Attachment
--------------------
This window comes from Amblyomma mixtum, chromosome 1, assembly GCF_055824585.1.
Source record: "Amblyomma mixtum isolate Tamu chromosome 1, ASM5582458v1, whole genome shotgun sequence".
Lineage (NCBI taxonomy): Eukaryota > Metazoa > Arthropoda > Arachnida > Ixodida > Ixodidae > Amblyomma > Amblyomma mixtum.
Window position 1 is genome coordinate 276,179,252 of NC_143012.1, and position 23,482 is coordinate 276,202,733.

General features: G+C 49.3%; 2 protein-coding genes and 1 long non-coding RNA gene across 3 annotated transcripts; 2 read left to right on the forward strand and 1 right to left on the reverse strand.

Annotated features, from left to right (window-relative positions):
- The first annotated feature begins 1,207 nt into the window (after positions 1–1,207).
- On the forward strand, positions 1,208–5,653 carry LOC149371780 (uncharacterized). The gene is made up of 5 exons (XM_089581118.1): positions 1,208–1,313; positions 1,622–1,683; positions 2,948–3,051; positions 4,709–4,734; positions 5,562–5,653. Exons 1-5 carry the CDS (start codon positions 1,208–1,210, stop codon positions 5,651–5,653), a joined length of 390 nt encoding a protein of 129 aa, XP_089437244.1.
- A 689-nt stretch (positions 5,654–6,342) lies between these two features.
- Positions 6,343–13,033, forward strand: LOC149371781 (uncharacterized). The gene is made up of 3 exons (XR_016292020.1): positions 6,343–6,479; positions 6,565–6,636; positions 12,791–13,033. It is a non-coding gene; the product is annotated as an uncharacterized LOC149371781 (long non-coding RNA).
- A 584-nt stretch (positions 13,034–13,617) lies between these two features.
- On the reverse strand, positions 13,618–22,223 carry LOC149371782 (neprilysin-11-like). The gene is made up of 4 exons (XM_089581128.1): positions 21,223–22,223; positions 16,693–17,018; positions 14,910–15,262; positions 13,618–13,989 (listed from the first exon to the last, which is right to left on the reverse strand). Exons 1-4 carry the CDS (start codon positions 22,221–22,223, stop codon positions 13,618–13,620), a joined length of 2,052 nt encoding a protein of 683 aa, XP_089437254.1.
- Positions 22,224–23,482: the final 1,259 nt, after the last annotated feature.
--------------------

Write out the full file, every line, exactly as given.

This window comes from Amblyomma mixtum, chromosome 1, assembly GCF_055824585.1.
Source record: "Amblyomma mixtum isolate Tamu chromosome 1, ASM5582458v1, whole genome shotgun sequence".
Lineage (NCBI taxonomy): Eukaryota > Metazoa > Arthropoda > Arachnida > Ixodida > Ixodidae > Amblyomma > Amblyomma mixtum.
Window position 1 is genome coordinate 276,179,252 of NC_143012.1, and position 23,482 is coordinate 276,202,733.

General features: G+C 49.3%; 2 protein-coding genes and 1 long non-coding RNA gene across 3 annotated transcripts; 2 read left to right on the forward strand and 1 right to left on the reverse strand.

Annotated features, from left to right (window-relative positions):
- The first annotated feature begins 1,207 nt into the window (after positions 1–1,207).
- On the forward strand, positions 1,208–5,653 carry LOC149371780 (uncharacterized). The gene is made up of 5 exons (XM_089581118.1): positions 1,208–1,313; positions 1,622–1,683; positions 2,948–3,051; positions 4,709–4,734; positions 5,562–5,653. Exons 1-5 carry the CDS (start codon positions 1,208–1,210, stop codon positions 5,651–5,653), a joined length of 390 nt encoding a protein of 129 aa, XP_089437244.1.
- A 689-nt stretch (positions 5,654–6,342) lies between these two features.
- Positions 6,343–13,033, forward strand: LOC149371781 (uncharacterized). The gene is made up of 3 exons (XR_016292020.1): positions 6,343–6,479; positions 6,565–6,636; positions 12,791–13,033. It is a non-coding gene; the product is annotated as an uncharacterized LOC149371781 (long non-coding RNA).
- A 584-nt stretch (positions 13,034–13,617) lies between these two features.
- On the reverse strand, positions 13,618–22,223 carry LOC149371782 (neprilysin-11-like). The gene is made up of 4 exons (XM_089581128.1): positions 21,223–22,223; positions 16,693–17,018; positions 14,910–15,262; positions 13,618–13,989 (listed from the first exon to the last, which is right to left on the reverse strand). Exons 1-4 carry the CDS (start codon positions 22,221–22,223, stop codon positions 13,618–13,620), a joined length of 2,052 nt encoding a protein of 683 aa, XP_089437254.1.
- Positions 22,224–23,482: the final 1,259 nt, after the last annotated feature.